- Subject: Re: [iris-talk] RE:HYB:Toughness
- From: Sandra Barss <firstname.lastname@example.org>
- Date: Sat, 16 Jun 2001 07:58:54 -0700
When irises grow in a colder climate (such as Zone 3) they gradually get
used to the
cold in the fall and at that time can withstand temperatures that would
in the spring.
Based on my experience, I believe 90% of the irises can actually survive
winters (provided they have established themselves),however, what does
them in is late frosts in the spring. In my area, hardly a year goes
by, that it doesn't start warming up (50, 60 and 70 degrees) in April,
only to have temperatures in the 10, 20, and 30 degrees later on in
April or May.
I have always been blaming the winters for the failure of my irises to
bloom, but I
think it is these fluctuations that is causing the damage. The irises
and get used to the warmer temperatures and then a hard frost comes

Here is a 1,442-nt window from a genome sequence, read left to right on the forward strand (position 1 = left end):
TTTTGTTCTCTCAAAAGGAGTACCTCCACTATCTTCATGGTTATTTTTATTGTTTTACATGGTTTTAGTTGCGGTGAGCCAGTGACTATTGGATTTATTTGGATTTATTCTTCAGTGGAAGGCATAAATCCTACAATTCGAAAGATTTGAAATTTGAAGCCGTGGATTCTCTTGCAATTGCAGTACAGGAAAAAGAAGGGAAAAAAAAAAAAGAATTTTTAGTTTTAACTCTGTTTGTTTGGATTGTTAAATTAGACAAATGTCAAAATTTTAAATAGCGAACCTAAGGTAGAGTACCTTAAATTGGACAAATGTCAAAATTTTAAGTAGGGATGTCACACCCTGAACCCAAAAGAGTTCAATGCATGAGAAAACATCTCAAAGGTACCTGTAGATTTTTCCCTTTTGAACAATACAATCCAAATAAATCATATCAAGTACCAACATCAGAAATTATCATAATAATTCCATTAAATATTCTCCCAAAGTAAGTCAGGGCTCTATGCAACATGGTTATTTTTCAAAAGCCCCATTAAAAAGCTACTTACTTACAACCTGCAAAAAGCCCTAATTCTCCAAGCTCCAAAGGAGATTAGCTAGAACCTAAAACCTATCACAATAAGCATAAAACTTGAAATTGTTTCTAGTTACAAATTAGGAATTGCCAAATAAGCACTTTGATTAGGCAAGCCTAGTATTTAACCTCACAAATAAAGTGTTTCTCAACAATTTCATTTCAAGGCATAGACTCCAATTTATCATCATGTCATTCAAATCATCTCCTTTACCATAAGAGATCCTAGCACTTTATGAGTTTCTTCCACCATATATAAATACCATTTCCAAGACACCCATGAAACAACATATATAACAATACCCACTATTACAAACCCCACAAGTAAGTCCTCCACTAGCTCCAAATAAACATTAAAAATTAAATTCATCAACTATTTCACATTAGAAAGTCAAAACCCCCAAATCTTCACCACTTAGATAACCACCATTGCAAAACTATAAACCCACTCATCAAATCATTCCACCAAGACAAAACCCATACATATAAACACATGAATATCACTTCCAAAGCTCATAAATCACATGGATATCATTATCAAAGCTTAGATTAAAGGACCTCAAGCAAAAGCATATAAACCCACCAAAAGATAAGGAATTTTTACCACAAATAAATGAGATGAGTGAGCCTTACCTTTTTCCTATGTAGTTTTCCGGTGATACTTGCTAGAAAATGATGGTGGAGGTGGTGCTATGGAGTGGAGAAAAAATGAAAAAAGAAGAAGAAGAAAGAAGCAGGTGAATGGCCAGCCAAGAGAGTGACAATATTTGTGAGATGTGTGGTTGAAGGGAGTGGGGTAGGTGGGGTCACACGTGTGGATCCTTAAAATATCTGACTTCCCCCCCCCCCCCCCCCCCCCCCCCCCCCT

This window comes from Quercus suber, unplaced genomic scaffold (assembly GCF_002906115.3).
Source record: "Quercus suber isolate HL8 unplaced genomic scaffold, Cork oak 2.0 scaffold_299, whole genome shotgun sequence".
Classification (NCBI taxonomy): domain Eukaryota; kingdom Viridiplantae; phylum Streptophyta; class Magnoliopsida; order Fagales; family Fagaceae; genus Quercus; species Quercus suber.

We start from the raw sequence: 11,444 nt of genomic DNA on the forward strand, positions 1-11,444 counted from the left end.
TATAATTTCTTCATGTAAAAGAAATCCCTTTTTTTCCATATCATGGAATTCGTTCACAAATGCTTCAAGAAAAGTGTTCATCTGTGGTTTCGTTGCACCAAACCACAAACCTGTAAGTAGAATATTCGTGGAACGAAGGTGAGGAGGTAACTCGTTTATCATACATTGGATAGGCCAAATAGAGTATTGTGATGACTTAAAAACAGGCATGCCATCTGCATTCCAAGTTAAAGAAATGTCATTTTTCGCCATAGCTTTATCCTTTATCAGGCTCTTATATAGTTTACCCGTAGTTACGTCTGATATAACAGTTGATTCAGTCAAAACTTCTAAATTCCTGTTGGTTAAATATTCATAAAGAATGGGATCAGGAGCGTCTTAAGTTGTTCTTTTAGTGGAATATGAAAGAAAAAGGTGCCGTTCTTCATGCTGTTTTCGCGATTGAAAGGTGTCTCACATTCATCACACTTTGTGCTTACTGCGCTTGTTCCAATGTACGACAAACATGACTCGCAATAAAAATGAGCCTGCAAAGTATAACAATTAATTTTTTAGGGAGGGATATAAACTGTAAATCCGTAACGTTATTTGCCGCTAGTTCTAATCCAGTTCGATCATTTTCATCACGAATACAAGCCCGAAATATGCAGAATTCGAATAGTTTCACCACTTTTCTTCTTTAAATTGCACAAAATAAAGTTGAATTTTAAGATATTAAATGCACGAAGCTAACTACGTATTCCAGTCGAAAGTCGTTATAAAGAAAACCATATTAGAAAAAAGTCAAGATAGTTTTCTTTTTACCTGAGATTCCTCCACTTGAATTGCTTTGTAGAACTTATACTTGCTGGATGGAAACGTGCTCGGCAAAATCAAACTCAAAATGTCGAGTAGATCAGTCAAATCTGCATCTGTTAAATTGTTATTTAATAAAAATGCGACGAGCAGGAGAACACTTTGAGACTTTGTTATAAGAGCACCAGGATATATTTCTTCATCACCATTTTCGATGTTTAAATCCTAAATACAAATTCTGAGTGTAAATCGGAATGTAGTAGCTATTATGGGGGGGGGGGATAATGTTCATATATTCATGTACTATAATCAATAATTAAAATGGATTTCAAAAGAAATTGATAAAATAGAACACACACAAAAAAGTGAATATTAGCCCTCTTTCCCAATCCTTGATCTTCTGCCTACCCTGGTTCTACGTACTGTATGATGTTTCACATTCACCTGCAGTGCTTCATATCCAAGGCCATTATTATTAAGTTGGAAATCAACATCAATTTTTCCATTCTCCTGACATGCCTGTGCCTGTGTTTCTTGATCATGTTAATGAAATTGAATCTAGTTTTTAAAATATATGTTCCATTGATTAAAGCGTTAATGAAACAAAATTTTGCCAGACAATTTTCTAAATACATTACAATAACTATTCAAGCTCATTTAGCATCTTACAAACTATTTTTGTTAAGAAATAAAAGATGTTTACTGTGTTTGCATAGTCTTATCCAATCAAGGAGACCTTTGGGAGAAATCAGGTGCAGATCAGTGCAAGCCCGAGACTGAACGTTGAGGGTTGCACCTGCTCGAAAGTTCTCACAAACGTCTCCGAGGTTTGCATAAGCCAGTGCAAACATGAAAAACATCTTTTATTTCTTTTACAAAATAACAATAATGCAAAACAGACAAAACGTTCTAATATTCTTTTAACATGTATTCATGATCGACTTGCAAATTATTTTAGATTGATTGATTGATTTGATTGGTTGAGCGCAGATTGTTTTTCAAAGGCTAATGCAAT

And thanks to Linda M. for pointing this out.
This year we had warm weather starting in April and it did not get much
32 degrees later and I am having an exceptional bloom season.
That said, there does appear to be a difference in irises in the
tolerance to late
> My OFF BROADWAY appears tender here and gets nipped back quite often
> during the winter, but just the other day Laurie in northern
> Minnesota posted a nice bloom on it. Wimpy tender in MS and rugged
> in MN??
> Walter Moores
> Enid Lake, MS USA 7/8 (Getting good reports on hardiness from Ellen
> Gallagher in northern NH).
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